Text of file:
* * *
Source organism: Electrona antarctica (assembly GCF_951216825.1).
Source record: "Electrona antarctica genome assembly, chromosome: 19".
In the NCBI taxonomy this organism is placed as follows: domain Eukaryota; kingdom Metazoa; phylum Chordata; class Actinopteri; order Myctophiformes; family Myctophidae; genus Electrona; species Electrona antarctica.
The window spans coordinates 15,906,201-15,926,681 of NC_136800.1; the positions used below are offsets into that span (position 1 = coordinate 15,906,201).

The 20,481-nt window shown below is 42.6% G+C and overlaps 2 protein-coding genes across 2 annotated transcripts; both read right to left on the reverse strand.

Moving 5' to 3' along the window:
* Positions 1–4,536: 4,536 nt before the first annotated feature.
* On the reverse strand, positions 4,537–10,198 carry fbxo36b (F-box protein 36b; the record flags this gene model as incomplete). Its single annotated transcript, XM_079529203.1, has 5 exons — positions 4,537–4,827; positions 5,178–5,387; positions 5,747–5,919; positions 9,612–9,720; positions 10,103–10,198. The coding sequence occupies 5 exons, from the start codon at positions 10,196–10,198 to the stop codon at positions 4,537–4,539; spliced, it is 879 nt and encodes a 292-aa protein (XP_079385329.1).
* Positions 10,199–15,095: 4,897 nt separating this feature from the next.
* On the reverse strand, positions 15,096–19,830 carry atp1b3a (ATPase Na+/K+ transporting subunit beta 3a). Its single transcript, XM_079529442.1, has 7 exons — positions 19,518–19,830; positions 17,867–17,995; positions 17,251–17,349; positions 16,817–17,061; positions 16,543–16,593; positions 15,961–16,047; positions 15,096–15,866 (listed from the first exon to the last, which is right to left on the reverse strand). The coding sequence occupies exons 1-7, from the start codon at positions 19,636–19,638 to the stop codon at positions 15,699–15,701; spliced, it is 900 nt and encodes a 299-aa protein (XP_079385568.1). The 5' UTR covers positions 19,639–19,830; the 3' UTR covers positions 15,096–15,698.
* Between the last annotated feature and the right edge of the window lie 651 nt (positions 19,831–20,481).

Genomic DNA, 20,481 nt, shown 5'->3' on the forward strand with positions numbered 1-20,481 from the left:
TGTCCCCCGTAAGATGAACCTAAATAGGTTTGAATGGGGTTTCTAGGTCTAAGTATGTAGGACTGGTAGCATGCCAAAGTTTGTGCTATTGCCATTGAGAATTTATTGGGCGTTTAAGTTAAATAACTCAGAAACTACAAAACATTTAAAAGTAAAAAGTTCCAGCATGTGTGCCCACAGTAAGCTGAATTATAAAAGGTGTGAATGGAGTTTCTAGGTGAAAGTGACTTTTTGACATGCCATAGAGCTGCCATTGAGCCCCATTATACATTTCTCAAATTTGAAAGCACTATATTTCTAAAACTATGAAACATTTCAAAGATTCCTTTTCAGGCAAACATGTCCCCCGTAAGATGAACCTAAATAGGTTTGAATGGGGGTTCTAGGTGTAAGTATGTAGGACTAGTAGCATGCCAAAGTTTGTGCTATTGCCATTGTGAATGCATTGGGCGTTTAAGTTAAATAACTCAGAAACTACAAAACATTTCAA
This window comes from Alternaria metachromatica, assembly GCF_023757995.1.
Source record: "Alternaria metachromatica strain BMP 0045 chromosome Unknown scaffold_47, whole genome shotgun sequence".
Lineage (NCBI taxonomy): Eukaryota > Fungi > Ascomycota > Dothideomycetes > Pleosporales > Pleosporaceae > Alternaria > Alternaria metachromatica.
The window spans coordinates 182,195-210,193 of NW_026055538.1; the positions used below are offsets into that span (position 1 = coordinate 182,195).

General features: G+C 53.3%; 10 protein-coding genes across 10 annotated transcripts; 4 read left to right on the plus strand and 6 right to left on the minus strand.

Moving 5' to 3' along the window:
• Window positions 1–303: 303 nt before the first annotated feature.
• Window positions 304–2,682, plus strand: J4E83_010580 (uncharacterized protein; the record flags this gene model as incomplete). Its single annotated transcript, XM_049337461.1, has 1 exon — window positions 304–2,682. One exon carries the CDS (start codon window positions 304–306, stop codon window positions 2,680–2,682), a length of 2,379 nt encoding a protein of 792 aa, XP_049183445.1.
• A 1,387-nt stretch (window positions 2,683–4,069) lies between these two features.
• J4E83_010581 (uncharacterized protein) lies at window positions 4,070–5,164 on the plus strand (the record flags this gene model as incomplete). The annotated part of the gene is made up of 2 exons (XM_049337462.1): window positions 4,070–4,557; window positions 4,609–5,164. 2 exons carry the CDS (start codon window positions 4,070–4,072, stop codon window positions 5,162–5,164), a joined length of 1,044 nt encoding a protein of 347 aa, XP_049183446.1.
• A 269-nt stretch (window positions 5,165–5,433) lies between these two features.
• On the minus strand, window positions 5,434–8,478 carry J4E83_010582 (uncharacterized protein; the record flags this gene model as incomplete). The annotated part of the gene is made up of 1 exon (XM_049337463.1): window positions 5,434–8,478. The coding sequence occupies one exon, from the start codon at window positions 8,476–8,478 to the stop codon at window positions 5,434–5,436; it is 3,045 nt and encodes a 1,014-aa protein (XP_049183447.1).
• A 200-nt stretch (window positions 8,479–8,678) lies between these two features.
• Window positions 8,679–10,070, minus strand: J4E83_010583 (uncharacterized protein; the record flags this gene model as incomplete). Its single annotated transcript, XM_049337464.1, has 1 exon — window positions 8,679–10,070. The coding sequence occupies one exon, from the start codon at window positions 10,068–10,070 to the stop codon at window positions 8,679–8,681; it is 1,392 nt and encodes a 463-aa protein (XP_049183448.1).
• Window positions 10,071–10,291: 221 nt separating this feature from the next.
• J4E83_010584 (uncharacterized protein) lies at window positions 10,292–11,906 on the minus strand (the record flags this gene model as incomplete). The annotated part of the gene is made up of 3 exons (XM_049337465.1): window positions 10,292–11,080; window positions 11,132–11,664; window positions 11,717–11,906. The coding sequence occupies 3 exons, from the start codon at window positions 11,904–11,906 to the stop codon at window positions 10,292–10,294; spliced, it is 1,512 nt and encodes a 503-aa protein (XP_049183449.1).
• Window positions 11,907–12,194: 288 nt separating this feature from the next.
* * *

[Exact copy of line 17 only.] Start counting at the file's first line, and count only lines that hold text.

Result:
The window spans coordinates 182,195-210,193 of NW_026055538.1; the positions used below are offsets into that span (position 1 = coordinate 182,195).